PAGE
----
Jesus put it best when commenting on the spiritual condition of the world, saying, “The harvest is plentiful, but the workers are few” (Matthew 9:37). The issue with evangelism will never be about opportunity or need – rather, it is the willingness of workers to go out into the field and make a dent in the job at hand. While most Christians acknowledge the need for evangelism, a plethora of excuses often get in the way. Let’s consider a few of them.

“I’m just too afraid”

In some ways, this is a legitimate concern – approaching people with the Gospel is a very stressful activity for some, especially those who are younger in the faith and might not have easy access to quick answers. But fear should not stop us, no matter how paralyzing we might think it is. Just ignore the possibility that somebody might say “no” because they are not rejecting you. You are not the one who needs to feel frustrated when nobody listens to the Gospel. You are not the one being offended. It is God. People reject the Bible, not the people offering it, unless you give them a reason to reject you (rudeness, haughtiness, impatience, etc.). We need to consider some of the examples of rejection in the Bible and realize that we are in good company when unbelievers turn us away.

  • Paul was rejected to the point of being stoned in Acts 14:19. Surely none of us has ever been stoned in somebody’s front yard!
  • Jesus Christ Himself was rejected by his own friends in Nazareth (Luke 4:28-31).
  • It must have been terribly discouraging for Paul to work with Felix for two years and make little progress (Acts 24:24-27).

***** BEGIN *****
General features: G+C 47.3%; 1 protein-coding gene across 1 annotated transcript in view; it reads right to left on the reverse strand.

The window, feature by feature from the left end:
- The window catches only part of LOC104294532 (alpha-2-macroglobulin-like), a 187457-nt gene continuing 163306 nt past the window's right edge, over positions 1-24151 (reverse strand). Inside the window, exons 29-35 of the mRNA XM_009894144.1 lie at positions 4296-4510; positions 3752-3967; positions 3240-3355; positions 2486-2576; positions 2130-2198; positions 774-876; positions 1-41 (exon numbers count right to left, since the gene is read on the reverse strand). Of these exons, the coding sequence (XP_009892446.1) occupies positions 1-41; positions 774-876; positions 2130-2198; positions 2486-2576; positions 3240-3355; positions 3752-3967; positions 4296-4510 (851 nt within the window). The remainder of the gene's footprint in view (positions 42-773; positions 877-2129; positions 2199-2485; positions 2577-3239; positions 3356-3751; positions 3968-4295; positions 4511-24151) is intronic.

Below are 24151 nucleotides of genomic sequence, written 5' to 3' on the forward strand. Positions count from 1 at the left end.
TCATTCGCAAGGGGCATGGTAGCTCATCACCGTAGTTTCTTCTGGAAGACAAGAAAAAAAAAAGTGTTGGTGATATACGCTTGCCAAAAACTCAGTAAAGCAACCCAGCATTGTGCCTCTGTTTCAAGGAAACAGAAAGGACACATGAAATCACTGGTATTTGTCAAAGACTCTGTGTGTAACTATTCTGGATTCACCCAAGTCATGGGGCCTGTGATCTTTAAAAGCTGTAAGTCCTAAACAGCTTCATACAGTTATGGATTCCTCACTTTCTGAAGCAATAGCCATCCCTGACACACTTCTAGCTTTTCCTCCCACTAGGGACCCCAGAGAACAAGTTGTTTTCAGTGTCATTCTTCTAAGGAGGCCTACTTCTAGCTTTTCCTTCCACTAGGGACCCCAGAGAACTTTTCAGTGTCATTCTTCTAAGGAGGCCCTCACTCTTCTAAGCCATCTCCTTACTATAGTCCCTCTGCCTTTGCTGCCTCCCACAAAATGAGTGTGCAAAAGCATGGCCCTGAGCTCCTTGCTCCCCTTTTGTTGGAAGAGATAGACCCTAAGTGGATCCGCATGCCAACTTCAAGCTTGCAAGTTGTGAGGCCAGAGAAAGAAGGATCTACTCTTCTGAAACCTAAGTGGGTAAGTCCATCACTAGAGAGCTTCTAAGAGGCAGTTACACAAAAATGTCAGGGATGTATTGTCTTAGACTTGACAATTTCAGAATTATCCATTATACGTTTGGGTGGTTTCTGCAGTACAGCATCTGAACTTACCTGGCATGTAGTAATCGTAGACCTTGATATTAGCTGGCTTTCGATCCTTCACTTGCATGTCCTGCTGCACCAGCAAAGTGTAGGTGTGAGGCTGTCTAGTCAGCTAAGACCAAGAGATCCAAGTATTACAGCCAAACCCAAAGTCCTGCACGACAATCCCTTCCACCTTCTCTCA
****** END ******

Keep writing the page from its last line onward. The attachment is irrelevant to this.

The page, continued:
• The disciples were warned of rejection (Matthew 10:14, 22-23), as if that is just a part of being a believer.
  • We are not failures when we teach the Gospel – rather, it is a victory against Satan every time we speak a word on God’s behalf, regardless of what the outcome is.
  • You do not know if somebody will accept the Gospel or not, so do not decide for them. What a shame that so many Christians let their fragile egos be the reason they refuse to go out and get their hands dirty with the work of the Gospel!

“Sorry, too busy”

If we feel like we have too much going on in our lives to preach the Gospel, then perhaps it should be secular activities that are sacrificed, not God. Missing worship, skipping Bible class, never attending house singings, and being too busy for personal work every now and then are all shameful. Even valid reasons for our absence, such as poor health, can become opportunities to serve in some way (that hospital staff member needs the gospel, too), so we need to be careful about where we are placing God in our list of priorities. After all, He puts us first in His work (John 3:16), so why can we not do the same? “But seek first the kingdom of God, and His righteousness…” (Matthew 6:33).

“I don’t know anybody who is interested”

Maybe that is only because many of us do not even try to offer the Gospel to those we know. Do not forget what Christ states, “Do you not say, ‘There are yet four months, and then comes harvest’? Behold, I say to you, lift up your eyes, and look on the fields, that they are white for harvest” (John 4:35). All we need to do is lift up our eyes and see a world that is lost. The opportunities for evangelism are abundant, if we just show a willingness to lift up rocks every now and then and look.

“People these days just don’t want the Gospel”

This argument is assuming that the needs of mankind have changed somehow since the first century when Christ commanded His followers to “Go into all the world”  with the Gospel (Matthew 28:18-20). It does not matter if our society rejects the Gospel, because an unbeliever’s response does not change the fact that we must preach. Why does it matter if our postmodern world, in general, has failed to live by the Bible? We are commanded to teach, and let God do the rest. If we fail to teach, then the souls of every person we ignore will be held to our account (Ezekiel 3:18).

Notice the parable of the soil in Luke 8:5-15. The one who sows does not judge the soil upon which he throws the seed. He offers the seed to everybody, without deciding for them what they will do. In the same way, have you just unilaterally made the decision over salvation for everybody in the world?